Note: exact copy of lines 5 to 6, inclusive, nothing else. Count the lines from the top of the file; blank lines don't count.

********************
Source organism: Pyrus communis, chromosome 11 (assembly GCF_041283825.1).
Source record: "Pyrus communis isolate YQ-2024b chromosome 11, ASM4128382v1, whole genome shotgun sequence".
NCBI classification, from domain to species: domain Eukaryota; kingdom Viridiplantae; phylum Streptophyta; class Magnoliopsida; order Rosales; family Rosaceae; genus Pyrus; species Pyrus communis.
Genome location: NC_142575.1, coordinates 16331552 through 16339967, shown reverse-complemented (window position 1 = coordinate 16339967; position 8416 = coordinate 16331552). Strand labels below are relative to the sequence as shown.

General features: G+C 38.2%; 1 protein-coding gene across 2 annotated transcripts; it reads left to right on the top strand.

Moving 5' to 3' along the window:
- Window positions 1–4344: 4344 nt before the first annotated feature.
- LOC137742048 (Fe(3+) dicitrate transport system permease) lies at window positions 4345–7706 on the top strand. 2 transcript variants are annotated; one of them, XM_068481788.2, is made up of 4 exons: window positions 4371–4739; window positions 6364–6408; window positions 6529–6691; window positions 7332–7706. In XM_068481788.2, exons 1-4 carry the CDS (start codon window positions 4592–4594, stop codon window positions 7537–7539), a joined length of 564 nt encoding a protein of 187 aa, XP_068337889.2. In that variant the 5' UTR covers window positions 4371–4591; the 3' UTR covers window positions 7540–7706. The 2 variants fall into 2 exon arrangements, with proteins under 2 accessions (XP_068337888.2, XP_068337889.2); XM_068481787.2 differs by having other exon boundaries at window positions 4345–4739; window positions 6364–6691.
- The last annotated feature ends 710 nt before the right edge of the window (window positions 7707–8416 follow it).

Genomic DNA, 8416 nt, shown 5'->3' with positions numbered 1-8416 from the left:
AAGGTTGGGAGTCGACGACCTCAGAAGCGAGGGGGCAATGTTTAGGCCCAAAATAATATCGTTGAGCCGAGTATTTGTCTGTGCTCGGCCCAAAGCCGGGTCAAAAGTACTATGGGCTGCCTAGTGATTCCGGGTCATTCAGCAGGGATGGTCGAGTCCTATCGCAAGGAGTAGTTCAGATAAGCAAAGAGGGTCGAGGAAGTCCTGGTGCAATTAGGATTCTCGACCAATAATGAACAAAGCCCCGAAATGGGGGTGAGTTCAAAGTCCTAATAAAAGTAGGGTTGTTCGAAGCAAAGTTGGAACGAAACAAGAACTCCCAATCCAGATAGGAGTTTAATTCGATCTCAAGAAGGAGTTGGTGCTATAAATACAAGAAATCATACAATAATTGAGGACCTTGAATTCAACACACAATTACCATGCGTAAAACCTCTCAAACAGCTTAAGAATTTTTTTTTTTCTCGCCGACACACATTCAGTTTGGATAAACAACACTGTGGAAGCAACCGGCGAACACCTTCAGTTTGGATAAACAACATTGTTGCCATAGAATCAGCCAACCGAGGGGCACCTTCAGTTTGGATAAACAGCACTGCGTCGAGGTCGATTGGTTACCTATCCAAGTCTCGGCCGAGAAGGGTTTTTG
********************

General features: G+C 38.2%; 1 protein-coding gene across 2 annotated transcripts; it reads left to right on the top strand.

Moving 5' to 3' along the window: